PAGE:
The month of June is a good time to be gay. With an entire month devoted to LGBT pride, the community is at its most visible in media and whether it’s Laverne Cox appearing on the cover of Time Magazine and inciting a much-needed conversation about trans issues, or Broadway Bares raising money for AIDS research on the back of, well, Broadway’s bare, broad shoulders, there’s a lot to be proud of. Cinema itself hasn’t quite caught up, for despite a much larger number of LGBT films reaching the marketplace in some form (theatrical, VOD, home entertainment) they never seem to take full advantage of the surge of interest in gay topics that pride month, coupled with New York City’s Pride March, provide.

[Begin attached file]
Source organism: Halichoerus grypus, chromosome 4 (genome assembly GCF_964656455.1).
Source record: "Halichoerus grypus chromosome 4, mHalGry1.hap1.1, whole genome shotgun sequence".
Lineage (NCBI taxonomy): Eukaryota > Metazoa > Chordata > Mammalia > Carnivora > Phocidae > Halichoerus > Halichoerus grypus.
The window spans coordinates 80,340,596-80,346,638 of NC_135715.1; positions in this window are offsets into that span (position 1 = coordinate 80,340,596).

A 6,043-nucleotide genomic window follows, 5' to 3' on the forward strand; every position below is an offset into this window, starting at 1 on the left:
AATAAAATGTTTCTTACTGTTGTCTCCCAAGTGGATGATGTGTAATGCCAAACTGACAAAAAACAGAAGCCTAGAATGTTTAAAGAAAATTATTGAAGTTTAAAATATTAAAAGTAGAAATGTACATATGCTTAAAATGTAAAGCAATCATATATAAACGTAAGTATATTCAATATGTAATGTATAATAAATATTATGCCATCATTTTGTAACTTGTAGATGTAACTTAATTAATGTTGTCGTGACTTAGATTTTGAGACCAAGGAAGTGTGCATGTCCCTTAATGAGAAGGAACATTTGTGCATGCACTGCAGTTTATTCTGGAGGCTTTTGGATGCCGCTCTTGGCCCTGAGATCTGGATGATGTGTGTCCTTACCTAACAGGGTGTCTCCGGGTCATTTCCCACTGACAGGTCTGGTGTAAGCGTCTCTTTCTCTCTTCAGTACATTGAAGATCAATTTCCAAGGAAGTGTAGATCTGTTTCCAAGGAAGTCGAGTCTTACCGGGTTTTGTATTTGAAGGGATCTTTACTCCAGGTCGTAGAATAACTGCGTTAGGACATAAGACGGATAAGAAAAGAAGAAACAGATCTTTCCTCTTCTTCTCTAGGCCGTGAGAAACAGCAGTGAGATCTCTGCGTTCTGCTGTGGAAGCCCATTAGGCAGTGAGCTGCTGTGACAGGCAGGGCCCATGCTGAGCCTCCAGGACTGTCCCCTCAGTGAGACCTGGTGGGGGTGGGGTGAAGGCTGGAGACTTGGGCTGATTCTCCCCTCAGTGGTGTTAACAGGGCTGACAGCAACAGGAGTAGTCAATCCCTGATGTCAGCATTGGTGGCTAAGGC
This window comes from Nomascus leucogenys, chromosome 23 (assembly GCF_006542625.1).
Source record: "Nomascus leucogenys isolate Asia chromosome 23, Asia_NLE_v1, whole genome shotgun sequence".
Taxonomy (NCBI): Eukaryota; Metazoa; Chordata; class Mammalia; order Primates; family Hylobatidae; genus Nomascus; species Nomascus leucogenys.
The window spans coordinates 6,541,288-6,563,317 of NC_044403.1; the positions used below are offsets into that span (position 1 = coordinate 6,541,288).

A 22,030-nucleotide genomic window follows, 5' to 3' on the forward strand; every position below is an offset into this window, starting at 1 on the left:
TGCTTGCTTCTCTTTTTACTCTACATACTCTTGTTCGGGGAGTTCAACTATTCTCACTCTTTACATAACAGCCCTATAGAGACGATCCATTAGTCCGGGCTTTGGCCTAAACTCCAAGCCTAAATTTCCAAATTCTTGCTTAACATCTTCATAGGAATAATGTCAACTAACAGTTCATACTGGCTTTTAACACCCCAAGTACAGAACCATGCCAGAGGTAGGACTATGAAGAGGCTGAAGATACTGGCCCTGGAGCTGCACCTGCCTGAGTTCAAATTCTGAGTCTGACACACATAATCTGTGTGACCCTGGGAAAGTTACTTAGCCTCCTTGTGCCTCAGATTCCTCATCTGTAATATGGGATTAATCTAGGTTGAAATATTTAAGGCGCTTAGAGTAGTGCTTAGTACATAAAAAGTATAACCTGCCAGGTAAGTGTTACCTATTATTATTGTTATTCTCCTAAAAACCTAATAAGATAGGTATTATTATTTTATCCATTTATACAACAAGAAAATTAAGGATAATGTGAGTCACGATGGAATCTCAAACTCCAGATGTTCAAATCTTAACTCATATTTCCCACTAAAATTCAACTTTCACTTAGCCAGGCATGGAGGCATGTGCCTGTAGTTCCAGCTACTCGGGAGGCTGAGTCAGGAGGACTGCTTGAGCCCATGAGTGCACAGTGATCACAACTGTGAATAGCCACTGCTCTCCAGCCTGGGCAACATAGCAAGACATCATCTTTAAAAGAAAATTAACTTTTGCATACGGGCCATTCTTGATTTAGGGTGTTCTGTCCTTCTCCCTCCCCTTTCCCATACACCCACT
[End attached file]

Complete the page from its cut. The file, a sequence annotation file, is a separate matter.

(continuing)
This time of the year is also a great moment to look back at the many advances made in the rights movement for LGBT community. Narrative filmmakers Ryan Murphy and Chris Mason Johnson have this year looked at the onset of the AIDS crisis in The Normal Heart and Test (which Nathaniel was far more forgiving to than I was when I reviewed it here last here), but one of the year’s most high profile documentaries zips forward in time to what is arguably the biggest moment in the gay rights movement in decades. Ben Cotner and Ryan White won the audience choice and jury prizes at this year’s Sundance for The Case Against 8, and it’s easy to see how audiences could get swept up in its matter of fact telling of the court case that brought about an end to the ban on same-sex marriages in California and the subsequent domino effect it put into motion.